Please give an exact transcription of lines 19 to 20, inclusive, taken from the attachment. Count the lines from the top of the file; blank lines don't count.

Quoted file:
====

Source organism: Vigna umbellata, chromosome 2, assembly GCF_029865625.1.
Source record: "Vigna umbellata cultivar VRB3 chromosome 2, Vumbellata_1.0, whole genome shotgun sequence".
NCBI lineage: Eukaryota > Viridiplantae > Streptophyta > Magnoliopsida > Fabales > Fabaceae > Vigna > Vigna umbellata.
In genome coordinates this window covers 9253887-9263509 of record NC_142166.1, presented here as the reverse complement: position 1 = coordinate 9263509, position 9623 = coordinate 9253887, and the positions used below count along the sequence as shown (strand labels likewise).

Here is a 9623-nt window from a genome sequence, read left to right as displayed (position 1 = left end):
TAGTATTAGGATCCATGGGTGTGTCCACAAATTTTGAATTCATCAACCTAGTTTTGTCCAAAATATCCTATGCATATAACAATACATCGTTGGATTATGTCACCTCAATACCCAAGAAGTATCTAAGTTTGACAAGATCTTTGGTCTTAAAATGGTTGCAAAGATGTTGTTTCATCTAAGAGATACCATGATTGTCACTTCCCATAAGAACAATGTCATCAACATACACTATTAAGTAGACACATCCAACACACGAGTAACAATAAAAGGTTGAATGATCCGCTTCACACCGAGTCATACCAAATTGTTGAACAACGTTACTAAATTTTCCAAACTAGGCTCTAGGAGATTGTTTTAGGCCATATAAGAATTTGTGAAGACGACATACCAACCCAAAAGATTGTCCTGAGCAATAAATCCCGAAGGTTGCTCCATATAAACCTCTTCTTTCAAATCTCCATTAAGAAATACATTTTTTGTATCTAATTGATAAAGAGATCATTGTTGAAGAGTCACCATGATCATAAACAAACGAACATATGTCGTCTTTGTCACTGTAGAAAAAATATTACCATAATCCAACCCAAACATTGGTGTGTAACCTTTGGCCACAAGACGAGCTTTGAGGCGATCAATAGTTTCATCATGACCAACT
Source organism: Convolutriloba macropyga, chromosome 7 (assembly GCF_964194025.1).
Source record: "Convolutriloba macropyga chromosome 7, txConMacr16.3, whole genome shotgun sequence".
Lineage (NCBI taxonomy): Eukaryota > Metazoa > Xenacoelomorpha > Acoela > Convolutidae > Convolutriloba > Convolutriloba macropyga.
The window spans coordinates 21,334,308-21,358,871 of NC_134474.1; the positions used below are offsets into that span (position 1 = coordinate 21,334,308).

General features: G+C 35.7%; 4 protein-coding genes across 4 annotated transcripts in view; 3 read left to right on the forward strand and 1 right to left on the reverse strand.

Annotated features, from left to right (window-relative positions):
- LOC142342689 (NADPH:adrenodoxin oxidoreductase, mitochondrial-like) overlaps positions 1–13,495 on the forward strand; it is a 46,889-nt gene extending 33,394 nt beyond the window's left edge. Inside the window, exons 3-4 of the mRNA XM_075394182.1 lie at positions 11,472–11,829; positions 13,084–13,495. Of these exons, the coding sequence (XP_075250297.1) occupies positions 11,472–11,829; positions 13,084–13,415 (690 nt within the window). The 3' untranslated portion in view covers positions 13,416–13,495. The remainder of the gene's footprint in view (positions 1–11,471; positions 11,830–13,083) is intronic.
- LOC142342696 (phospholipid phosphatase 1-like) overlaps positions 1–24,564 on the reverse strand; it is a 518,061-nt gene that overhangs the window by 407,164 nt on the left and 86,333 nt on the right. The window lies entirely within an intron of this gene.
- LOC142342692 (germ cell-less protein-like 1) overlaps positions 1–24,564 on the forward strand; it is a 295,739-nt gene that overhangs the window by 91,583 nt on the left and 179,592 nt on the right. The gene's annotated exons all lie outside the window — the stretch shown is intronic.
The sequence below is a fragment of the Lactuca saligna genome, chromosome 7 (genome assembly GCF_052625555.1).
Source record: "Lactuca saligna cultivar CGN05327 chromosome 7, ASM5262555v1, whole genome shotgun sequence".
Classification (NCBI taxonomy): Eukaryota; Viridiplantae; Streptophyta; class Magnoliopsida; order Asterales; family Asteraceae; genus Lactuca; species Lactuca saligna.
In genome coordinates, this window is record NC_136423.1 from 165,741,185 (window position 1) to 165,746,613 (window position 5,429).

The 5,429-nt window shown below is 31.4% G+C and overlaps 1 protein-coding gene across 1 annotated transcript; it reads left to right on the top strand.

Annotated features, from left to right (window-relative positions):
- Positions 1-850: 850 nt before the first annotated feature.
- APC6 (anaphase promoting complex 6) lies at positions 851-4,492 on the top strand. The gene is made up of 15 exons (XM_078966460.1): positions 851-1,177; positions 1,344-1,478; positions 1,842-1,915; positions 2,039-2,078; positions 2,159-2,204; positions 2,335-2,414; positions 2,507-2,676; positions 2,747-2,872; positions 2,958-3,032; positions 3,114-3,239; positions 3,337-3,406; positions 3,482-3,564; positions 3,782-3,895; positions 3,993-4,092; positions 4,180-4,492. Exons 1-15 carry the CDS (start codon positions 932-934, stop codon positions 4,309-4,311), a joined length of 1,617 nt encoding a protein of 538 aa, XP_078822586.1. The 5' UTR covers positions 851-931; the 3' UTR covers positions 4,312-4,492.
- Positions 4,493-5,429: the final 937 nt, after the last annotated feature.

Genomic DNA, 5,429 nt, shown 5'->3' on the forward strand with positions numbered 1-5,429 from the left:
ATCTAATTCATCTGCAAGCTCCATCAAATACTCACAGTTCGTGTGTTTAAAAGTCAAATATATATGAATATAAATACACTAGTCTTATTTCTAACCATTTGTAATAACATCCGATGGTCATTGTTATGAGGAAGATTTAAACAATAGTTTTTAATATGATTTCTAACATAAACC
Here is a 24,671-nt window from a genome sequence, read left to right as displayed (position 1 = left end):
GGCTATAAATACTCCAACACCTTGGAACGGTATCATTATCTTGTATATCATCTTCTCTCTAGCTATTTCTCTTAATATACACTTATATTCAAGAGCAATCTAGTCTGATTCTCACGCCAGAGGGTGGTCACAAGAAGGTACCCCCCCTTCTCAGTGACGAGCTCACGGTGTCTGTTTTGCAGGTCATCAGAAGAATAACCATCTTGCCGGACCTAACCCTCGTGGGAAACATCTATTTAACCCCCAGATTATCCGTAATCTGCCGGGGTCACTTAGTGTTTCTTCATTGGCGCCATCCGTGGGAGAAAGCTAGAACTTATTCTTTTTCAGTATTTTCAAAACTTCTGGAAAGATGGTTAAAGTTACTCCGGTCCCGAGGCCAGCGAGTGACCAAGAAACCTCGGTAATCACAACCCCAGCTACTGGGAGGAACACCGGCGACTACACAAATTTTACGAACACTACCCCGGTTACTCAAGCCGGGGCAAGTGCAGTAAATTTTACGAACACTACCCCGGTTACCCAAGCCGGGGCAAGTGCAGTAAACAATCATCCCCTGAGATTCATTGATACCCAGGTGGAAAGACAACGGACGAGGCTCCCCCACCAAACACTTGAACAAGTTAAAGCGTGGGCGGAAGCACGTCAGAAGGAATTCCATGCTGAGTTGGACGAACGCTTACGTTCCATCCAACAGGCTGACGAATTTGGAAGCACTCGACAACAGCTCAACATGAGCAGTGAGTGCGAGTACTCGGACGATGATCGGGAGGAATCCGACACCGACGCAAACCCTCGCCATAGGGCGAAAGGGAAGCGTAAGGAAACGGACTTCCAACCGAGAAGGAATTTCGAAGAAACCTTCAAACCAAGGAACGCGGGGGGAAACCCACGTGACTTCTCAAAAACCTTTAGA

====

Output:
In genome coordinates, this window is record NC_136423.1 from 165,741,185 (window position 1) to 165,746,613 (window position 5,429).

The 5,429-nt window shown below is 31.4% G+C and overlaps 1 protein-coding gene across 1 annotated transcript; it reads left to right on the top strand.